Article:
THROOP — A fire in Lackawanna County hit too close to home for the second time in a week. It’s the second fire at a firefighter’s home.
30-year co-workers and companions of Dunmore Firefighter Dominic Rinaldi put an arm around their old friend while watching Rinaldi’s home smolder.
When the fire call comes in and you hear your own address they say it’s heart-stopping and humbling.
“I was putting my boots on and I heard my address come over the radio. We came over the O’Neill Highway I could see the smoke and I knew that it was going pretty good at that point,” Rinaldi said
The fire truck Rinaldi was driving was the first to arrive at his home in Throop. The firefighters saw that flames started in a back garage but the house was already filled with smoke.
“It was tough, he wanted to get here as quick as possible. I was having him keep his composure so we could get here safe and do our jobs,” said Dunmore Assistant Fire Chief Bobby Dee.
Rinaldi was the engineer on the fire at his home, responsible for supplying water to other firefighters.
He said it was surreal to watch his old friends kick in his front door, and smash the windows he installed only a few months ago. Rinaldi’s wife and daughters weren’t home at the time, their two dogs and cat were rescued and unharmed.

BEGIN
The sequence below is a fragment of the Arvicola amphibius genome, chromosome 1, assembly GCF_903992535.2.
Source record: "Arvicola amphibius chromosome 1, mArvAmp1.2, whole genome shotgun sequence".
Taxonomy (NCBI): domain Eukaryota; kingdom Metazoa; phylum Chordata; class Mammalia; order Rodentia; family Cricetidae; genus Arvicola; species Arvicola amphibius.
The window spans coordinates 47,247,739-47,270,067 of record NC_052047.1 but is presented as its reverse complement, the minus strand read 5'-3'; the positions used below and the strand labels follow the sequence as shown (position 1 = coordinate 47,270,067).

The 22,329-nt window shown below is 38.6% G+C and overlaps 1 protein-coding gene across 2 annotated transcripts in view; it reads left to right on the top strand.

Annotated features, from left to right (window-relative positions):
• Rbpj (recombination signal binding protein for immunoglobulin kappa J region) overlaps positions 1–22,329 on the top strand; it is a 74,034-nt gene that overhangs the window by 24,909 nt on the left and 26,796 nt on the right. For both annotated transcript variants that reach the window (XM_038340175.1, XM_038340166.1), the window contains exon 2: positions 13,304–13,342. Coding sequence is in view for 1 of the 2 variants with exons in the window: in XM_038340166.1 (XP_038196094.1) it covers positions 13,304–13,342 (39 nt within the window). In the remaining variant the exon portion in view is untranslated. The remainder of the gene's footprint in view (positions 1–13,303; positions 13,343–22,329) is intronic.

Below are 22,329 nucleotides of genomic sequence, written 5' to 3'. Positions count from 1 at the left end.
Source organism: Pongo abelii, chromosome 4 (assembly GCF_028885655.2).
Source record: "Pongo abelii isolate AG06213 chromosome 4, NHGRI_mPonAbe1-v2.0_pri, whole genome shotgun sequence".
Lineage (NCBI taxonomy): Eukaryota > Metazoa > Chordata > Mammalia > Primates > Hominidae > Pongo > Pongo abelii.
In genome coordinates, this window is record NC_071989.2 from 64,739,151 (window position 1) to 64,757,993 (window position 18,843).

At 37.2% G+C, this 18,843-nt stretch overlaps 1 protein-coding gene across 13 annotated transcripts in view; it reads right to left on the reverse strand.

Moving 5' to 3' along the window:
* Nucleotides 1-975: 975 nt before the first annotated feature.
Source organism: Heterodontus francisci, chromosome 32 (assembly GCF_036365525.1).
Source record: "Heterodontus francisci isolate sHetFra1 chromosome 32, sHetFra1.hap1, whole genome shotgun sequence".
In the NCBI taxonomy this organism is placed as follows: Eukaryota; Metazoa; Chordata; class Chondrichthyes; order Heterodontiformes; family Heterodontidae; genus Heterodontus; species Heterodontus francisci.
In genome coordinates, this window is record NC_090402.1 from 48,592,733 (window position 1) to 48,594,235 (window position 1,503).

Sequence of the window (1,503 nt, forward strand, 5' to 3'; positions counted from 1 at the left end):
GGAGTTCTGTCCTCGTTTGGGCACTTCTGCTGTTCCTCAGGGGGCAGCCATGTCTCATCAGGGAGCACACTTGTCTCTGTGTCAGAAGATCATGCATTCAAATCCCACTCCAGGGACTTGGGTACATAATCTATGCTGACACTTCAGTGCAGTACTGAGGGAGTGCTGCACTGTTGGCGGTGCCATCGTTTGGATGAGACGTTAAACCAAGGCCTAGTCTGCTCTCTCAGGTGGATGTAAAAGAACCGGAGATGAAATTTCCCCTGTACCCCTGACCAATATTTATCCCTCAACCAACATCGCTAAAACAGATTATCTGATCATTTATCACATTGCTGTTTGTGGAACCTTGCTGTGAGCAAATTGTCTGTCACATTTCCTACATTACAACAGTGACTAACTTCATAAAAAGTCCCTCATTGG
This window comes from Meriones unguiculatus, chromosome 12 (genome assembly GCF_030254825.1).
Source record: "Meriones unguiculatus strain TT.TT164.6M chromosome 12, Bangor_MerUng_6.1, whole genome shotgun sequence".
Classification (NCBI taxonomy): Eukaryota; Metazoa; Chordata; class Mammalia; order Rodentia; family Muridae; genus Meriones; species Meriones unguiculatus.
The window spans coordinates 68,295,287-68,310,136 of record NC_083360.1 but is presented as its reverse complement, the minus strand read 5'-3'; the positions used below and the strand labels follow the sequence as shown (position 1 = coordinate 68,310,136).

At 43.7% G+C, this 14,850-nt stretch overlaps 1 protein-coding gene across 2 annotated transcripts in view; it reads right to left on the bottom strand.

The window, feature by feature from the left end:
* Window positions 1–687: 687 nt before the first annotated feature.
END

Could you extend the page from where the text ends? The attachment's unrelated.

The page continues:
Rinaldi said he’s not sure where he and his family will go next, but they’ll be out of the house for a while.
And that’s a scenario that’s become all to familiar for firefighters in Lackawanna County.
On Thursday, Scranton firefighters doused flames at the home belonging to their deputy fire chief, Jeff White. An electrical problem sparked that fire. White and his family are safe but also out of their home until repairs can be made.
“Jeff is a lifelong friend of mine and I know what he’s going through,” added Rinaldi.
As for Rinaldi’s home, firefighters weren’t sure what started the fire in the garage. State Police Fire Marshals are being called in to investigate.